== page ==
Dr. Robert Pitts speaks about PTSD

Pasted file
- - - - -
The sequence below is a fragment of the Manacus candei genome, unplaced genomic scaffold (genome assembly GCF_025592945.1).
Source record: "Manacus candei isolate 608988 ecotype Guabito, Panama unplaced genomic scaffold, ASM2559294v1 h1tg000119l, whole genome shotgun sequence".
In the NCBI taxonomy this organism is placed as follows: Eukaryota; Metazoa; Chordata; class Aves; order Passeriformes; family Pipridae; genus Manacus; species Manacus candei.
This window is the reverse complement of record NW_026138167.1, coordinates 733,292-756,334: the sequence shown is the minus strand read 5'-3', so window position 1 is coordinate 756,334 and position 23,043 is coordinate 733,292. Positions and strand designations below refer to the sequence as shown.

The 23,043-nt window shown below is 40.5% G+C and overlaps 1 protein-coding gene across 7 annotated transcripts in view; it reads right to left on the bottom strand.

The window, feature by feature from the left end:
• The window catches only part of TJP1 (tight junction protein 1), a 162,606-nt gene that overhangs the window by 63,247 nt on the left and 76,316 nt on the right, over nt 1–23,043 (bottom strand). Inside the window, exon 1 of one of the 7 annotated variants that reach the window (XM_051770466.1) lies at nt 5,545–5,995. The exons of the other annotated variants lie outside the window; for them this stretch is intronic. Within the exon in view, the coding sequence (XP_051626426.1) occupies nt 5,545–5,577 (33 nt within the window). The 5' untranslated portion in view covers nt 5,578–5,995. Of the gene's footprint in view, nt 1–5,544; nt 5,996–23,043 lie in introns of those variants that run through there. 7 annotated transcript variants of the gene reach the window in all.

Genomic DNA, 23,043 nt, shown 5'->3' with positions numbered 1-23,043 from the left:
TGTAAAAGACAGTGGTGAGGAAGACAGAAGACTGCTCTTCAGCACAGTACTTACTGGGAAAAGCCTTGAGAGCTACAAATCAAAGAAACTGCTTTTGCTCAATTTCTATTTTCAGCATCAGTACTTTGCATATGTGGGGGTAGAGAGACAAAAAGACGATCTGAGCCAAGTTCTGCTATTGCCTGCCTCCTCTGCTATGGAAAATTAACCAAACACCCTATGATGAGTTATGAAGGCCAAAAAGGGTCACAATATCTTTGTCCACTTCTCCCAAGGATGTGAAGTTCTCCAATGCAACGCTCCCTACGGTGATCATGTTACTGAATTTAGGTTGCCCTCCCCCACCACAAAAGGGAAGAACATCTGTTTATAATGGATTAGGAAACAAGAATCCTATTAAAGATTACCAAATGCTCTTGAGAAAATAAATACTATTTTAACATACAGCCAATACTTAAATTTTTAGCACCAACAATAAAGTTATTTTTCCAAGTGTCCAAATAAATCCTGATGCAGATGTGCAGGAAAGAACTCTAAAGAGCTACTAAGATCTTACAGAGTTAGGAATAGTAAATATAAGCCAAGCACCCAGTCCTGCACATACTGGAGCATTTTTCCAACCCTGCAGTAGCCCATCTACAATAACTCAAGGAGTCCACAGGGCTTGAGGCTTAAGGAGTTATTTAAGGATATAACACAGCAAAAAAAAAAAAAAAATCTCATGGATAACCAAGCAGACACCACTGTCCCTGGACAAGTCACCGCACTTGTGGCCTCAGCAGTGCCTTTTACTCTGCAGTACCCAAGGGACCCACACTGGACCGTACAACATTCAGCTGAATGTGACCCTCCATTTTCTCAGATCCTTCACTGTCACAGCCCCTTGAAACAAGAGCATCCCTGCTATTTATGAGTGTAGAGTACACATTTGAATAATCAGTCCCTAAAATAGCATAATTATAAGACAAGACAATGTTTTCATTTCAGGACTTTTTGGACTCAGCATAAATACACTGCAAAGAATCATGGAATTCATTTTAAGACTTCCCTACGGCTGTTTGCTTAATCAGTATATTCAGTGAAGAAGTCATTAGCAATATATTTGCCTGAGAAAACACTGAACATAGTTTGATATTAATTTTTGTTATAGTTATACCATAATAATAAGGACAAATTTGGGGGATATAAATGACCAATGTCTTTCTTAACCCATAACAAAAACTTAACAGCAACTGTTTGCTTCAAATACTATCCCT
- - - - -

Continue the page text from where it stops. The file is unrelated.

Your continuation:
We’ve worked quite a bit with people that have been traumatized and it's you know we think a lot about a men and women in the military that have had traumatizing experiences but there's so many other people that have been traumatized by abuse by you know scary things that happened you know having terrible horrible accidents who uh you can be traumatized in middle school when you get teased every day and bullied and so you know trauma comes in all kinds of shapes and forms and flavors but and the thing about trauma is it tends to freeze itself in your in your psyche and your mind and your body, trauma lives in your body and we often people have body memories that are very powerful and so in other words what I mean by that is they'll unconsciously re-experience something that will trigger their trauma without them even being aware of it and it will express itself in some kind of physical pain or inability to do something physically and so, but the key is a like with everything else that that people can struggle with we have very good treatments for trauma there's a well-known treatment called EMDR eye movement desensitization and reprocessing which is a powerful treatment for trauma that it involves stimulating each side of the brain back and forth now traditionally we did it by moving our fingers and front of the clients eyes kind of like this where they follow the fingers but keep their head still, but we also have a machine that allows us to stimulate each side of the brain with auditory beeps and headphones also with pulsars that vibrate back and forth that they hold in their hands and the stimulation back and forth serve two functions it's calming and hypnotic it's also distracting and a good way which allows you to think about and talk about the trauma without it being retraumatizing so the bilateral stimulation as we call it calms you and put you in a state of mind and it distracts you enough so that you can let your mind deal with some of these and it tend to move you from a negative way of looking at the trauma to hey I survived it I got through it and I'm okay now you know trauma like I said it freezes itself in your body and in your mind and what happened maybe 20, 30 years ago can feel like it happened yesterday it retains its intensity but after trauma treatments you still have the memory of what happened but it takes the charge out of it doesn't paralyze you in the way that it does before you get treatment whenever you're triggered.